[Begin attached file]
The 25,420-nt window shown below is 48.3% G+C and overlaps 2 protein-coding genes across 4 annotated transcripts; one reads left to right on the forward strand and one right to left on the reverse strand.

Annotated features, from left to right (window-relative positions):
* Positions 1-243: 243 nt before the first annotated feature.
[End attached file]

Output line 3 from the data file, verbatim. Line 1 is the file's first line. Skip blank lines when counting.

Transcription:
* Positions 1-243: 243 nt before the first annotated feature.